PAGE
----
Death Becomes Them: The Imperfect Art Of Posthumous Publishing
When an author dies, what happens to his unfinished manuscripts? From Max Brod’s famous refusal to burn the papers left behind by his friend Franz Kafka to Edmund Wilson’s valedictory edition of F. Scott Fitzgerald’s "The Last Tycoon," it’s a question that has captivated readers and weighed heavily on those left to speak for writers gone suddenly silent. And when the author’s death comes as a shock, everything is amplified, as demonstrated by the release this month of David Foster Wallace’s The Pale King, the never-finished “long thing” he was working on at the time of his 2008 suicide.
Following a writer’s death, a literary executor -- the person selected to manage the writer’s literary property -- may face a torrent of complications. Some authors leave wills or designate trustees. Others may state their intentions but never get around to putting them in writing. While individual cases vary, there is at least one point of widespread agreement among executors, editors, agents and authors: shepherding a posthumous, unfinished manuscript to publication is an approximate and imperfect art.
“Most literary executors learn on the job,” says the novelist Bradford Morrow, who in his youth befriended the poet Kenneth Rexroth and has served as his literary executor since Rexroth’s death in 1982. “It’s truly a labor of love.”
But even the executor who approaches reverently, with best intentions, confronts murky questions of loyalty and subjectivity. The journalist Ron Rosenbaum, in a 2008 Slate piece on Vladimir Nabokov’s unfinished manuscript of "The Original of Laura," nicely summed up the executor’s conundrum: “Does the lust for aesthetic beauty always allow us to rationalize trampling on the artist’s grave?”
In 1977, a young literary scholar named John Callahan published an essay in a literary journal about the work of the novelist Ralph Ellison. Callahan was pleased with his work, and tracked down Ellison’s address in New York and sent him a copy. He didn’t expect a reply.
Two weeks later Callahan received a letter from Ellison, praising the essay and inviting Callahan to visit if he ever found himself in New York. The young scholar didn’t require any more prodding, and his visit to Ellison and his wife Fanny in their Riverside Drive apartment sparked a friendship that would last decades.
In 1994, shortly after his 80th birthday and more than four decades after the publication of his celebrated novel, “Invisible Man,” Ralph Ellison died of pancreatic cancer, and left no instructions for what should be done with his manuscripts. Ellison’s widow asked Callahan if he would help her manage his remaining papers, including his long-awaited second novel. Later that year, Mrs. Ellison legally appointed Callahan her husband’s literary executor.
Callahan dove into the executor’s task. He felt burdened, but after sifting through Ellison’s manuscripts, his confidence lifted.
“I realized, my god, this is wonderful stuff and it needs to be brought out. I realized that this man had left behind a trove, an archive of stuff, much of which needed to see the light of day.”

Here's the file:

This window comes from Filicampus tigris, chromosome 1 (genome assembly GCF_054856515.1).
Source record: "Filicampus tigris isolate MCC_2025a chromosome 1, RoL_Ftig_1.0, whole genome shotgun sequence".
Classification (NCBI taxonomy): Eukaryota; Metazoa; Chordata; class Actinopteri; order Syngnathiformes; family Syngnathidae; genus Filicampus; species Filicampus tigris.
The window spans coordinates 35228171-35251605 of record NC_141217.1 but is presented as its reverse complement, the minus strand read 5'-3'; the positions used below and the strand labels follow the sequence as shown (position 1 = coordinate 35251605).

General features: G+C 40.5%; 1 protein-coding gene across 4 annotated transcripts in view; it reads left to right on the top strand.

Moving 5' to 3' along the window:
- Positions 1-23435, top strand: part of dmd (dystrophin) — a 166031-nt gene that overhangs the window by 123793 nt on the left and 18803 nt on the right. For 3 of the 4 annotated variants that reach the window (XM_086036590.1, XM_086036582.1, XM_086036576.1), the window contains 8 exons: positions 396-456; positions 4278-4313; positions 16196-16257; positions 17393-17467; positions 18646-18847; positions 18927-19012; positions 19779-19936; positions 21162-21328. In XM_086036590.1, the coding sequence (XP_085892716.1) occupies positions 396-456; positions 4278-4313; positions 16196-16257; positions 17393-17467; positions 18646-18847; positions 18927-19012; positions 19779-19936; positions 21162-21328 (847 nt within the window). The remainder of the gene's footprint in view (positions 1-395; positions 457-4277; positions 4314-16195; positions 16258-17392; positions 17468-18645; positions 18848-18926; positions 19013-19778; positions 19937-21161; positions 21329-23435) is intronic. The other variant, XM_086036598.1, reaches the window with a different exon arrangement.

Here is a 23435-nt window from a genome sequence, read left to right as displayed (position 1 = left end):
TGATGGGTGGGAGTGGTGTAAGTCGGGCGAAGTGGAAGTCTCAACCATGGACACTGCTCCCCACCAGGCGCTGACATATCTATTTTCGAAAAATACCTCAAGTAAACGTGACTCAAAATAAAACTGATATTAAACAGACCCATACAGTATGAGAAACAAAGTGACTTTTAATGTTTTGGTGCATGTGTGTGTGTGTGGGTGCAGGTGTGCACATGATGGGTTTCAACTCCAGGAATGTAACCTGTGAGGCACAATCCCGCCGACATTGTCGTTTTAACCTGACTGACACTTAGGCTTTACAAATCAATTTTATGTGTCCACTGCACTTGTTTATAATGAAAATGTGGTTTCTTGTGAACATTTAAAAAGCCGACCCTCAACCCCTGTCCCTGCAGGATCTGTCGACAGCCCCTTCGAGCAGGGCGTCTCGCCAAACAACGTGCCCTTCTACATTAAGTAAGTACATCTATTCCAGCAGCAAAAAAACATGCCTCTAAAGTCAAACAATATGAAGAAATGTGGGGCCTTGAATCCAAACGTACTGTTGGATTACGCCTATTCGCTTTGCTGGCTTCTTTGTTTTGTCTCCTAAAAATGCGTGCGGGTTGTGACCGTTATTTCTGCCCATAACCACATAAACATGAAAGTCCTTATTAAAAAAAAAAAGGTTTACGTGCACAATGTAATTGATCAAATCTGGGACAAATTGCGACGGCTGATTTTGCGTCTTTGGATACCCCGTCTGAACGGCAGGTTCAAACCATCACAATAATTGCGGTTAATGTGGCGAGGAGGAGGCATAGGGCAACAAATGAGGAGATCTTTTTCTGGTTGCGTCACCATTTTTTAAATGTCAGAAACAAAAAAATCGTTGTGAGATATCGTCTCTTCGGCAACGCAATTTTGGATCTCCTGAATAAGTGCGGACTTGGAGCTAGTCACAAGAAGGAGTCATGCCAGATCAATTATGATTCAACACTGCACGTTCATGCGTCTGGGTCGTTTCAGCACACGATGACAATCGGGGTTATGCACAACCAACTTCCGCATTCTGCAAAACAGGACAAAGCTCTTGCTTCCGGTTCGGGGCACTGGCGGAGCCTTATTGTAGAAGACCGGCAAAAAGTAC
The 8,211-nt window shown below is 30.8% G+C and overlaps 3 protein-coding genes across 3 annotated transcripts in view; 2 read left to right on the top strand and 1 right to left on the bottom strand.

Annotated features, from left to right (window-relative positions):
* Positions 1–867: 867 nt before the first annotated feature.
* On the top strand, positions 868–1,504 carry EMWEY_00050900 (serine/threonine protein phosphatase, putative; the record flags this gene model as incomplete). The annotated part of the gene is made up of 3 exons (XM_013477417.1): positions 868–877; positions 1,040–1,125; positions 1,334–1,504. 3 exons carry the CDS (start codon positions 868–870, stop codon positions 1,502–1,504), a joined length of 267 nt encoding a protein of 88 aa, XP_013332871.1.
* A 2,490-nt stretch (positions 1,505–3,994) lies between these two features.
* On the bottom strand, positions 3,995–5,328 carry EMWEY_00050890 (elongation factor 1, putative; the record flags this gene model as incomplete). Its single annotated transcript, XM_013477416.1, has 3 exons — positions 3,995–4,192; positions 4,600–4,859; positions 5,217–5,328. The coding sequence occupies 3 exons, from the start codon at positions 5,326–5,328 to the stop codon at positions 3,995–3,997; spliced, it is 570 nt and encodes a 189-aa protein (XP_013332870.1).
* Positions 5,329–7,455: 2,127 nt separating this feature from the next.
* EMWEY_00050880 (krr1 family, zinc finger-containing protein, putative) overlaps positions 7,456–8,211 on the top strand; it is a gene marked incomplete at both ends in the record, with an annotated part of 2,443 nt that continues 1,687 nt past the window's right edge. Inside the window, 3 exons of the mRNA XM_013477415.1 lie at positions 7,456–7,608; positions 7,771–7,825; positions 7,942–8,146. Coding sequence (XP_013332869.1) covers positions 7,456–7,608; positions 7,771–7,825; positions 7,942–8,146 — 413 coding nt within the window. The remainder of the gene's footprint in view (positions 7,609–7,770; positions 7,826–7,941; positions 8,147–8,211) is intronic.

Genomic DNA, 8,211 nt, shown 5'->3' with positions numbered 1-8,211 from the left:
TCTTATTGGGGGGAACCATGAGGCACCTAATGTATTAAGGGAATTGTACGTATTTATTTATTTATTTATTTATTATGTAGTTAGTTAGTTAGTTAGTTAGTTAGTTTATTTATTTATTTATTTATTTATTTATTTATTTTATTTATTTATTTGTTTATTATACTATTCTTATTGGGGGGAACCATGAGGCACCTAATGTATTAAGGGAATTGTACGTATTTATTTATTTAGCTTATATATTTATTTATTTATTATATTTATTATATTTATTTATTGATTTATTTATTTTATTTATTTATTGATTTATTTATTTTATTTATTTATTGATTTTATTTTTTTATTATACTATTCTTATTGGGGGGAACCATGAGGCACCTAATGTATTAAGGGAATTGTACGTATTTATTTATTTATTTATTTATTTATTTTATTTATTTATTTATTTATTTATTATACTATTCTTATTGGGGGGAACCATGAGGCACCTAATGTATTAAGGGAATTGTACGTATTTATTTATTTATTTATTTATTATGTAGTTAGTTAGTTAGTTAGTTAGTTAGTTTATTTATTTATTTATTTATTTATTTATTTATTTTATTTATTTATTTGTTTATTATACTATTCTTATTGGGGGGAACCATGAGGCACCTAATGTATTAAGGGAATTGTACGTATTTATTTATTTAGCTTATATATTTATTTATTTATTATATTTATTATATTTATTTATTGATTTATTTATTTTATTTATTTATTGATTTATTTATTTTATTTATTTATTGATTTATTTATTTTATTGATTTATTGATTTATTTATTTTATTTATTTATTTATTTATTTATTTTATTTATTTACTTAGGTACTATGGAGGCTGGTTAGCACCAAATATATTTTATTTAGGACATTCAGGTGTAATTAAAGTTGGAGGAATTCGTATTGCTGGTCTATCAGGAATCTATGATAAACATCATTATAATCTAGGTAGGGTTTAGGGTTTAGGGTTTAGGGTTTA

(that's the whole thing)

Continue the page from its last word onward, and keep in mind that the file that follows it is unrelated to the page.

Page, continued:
However, it was Ellison’s extensive work on an untitled and unfinished second novel that presented Callahan with questions that would keep him busy, and conflicted, for years. Retreating to a friend’s house on Long Island, he spread the voluminous notes on a wide table, and read. The quality was uneven, and nothing was in chronological order.
“I would read it and think, ‘This is not a novel, it’s closer to an archive,’” he remembers. “At first I felt discouraged. I wish to hell Ralph had left some instructions.”
In 1999, Random House published Ellison’s second novel, “Juneteenth.” Today, Callahan -- an English professor at Lewis & Clark College in Portland, Oregon -- regrets the hype surrounding its release. Instead of marketing it as Ralph Ellison’s Long-Awaited Second Novel, Callahan says, “We should have erred on the side of saying, ‘This is just a chunk, a large excerpt from the second novel.’”
Even in cases where authors make careful preparations, intentions can be thwarted.
Richard Curtis, a New York literary agent, recalls being asked to appraise the estate of a famous author, whose will stated that no sequels to his bestselling series should be published. After a time, however, Curtis noticed that new books began appearing in the dead author’s name: prequels. “It was very clever,” he says, “how determined people managed to get around that.”
And despite the litany of anecdotes, editors and executors say that when faced with a new situation, there is very little useful precedent or wisdom to draw upon.
“The only guideline that I came away with is: be very public about the decisions you make,” says Michael Pietsch, David Foster Wallace’s editor at Little, Brown. Knowing that the posthumous publication of Wallace's final, unfinished novel would invite critical scrutiny, Pietsch felt a responsibility to set the stage with a message to readers.
In an editor’s note prefacing "The Pale King," Pietsch explains that Wallace’s widow and literary agent gave him access to the unfinished manuscript, notes, and other documents, and asked him to “assemble from these pages the best version of The Pale King that I could find.”
“It seemed to me that to present it without that explanation would be unkind and provocative,” he says.
The regrets of dead authors, of course, cannot be known. To a degree, as illustrated by the examples of Kafka and Nabokov -- whose son Dmitri disobeyed his orders to destroy the drafts of "Laura" -- the author’s dilemma might be put this way: after death, all bets are off.
“If you don’t want anyone to read your half-written manuscript, a screed against your ex-wife or your admission of something, destroy it,” says Lloyd Jassin, a publishing and entertainment lawyer in New York. “Once you’re gone, you never know.”